From the Commander of Kadosh (April 2020)

posted Mar 29, 2020, 1:12 PM by San Jose Scottish Rite

Through word of mouth and various publications, we know our Supreme Council, while located in Washington, DC has its See in Charleston, South Carolina established in 1801.  This piece is about how it came to be.

 

From the earliest days of Freemasonry as we know it, there were high degrees circulating.  These “hautes grades” or high degrees were unknown in the ancient Operative or modern Speculative system of Masonry.  Ramsey first devised these supplements to Craft Masonry in France.  His system had seven additional degrees which, at the time, were to be instructions of the Third Degree.  These would be higher initiations to which the initiation as a Master Mason was considered subordinate.  It was said these seven were simple as compared to those later introduced by his followers in France.

 

These first high degrees resulted in France being inundated by higher degrees.  The Grand Lodges of France and England remained true to the Speculative system founded on the traditions of the old Operative craft.  These Grand Lodges declared that Masonry consisted of only three degrees.  The imposing titles and brilliant decorations of the higher degrees, however, were attractive to many.

 

In 1761 Stephen Morin was issued a patent by Chaillon de Joinville, self-proclaimed “Chief of the High Degrees and a Sublime Prince of the Royal Secret” authorizing Morin to carry the Rite of Perfection to America.  He arrived in Kingston, Jamaica and appointed a Deputy Inspector General who established a Lodge of Perfection in Albany, New York.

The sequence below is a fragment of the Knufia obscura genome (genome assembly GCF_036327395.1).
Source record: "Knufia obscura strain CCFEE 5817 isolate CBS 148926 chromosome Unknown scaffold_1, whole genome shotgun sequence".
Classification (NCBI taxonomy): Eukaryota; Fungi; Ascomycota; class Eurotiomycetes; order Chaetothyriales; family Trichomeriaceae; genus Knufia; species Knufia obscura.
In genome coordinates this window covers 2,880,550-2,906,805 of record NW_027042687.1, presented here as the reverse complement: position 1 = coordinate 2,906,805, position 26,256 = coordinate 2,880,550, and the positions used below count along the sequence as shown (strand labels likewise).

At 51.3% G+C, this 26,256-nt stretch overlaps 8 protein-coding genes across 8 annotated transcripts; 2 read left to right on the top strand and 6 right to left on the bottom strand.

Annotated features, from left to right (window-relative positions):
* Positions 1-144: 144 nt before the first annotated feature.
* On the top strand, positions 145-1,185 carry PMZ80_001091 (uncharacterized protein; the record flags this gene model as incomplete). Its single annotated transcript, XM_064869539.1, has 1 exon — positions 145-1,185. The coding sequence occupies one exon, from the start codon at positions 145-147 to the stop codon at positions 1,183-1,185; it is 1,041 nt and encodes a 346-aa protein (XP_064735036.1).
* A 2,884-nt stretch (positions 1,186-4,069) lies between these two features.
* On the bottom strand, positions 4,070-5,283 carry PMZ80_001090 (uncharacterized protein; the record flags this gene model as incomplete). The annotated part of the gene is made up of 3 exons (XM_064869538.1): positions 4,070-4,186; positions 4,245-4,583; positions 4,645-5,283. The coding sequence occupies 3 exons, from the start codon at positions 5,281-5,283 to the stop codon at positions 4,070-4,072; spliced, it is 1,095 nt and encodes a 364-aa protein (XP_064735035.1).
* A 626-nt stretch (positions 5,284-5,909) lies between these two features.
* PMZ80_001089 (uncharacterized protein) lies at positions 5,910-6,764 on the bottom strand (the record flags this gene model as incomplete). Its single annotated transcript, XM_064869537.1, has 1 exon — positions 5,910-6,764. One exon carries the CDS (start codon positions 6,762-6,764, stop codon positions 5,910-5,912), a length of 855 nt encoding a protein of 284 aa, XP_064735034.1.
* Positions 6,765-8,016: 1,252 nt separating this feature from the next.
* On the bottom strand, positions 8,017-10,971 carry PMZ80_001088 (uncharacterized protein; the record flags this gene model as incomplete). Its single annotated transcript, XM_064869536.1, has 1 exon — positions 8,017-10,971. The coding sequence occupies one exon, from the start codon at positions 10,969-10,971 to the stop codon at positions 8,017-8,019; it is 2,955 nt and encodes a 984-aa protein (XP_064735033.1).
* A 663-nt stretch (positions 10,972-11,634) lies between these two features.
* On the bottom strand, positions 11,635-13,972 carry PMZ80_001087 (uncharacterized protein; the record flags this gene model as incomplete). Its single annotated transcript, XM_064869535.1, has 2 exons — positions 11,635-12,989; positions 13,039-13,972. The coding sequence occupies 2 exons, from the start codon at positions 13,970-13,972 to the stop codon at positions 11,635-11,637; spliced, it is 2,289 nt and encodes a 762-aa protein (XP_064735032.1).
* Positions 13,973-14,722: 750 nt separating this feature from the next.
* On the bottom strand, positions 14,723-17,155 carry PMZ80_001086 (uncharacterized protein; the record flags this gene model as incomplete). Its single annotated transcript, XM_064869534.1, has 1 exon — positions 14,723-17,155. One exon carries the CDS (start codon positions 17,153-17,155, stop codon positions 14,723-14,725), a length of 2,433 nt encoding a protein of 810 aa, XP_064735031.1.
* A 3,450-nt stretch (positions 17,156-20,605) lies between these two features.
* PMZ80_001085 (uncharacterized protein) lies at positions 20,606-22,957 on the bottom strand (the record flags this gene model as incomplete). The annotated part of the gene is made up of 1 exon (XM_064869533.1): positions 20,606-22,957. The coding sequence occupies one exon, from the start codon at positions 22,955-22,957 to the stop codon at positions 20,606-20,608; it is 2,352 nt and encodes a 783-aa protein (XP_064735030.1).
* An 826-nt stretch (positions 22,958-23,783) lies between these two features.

Our Degrees tell us that Frederick the Great of Prussia formed the Grand Constitutions on which the present Scottish Rite was formed.  This Grand Constitution in fact existed and in 1762 was ratified and proclaimed the governing laws for the Bodies of the Rite of Perfection over the two hemispheres.

 

The use of “Scottish” in the Scottish Rite takes its name from degrees that originated in France called the “Scots Degrees” around 1740.

 

Our Supreme Council was finally established in Charleston, South Carolina in 1801 and it made known to Masonry that it was the Mother of all the other Supreme Councils.  The Grand Constitution stated only one Supreme Council could in exist in each nation except for the United States.  Two could exist there however they had to be as far as possible from each other.  The Supreme Council for the Northern Jurisdiction as established in New York in 1813 but later moved to Boston.

The primary source of information used here is from Albert Mackey’s The History of Freemasonry (1906), volume 7.  Our Supreme Council’s web site has an excellent, and easier reading, history of the Scottish Rite by Ill. Arturo de Hoyas (scottishrite/org/about/history)

 

 

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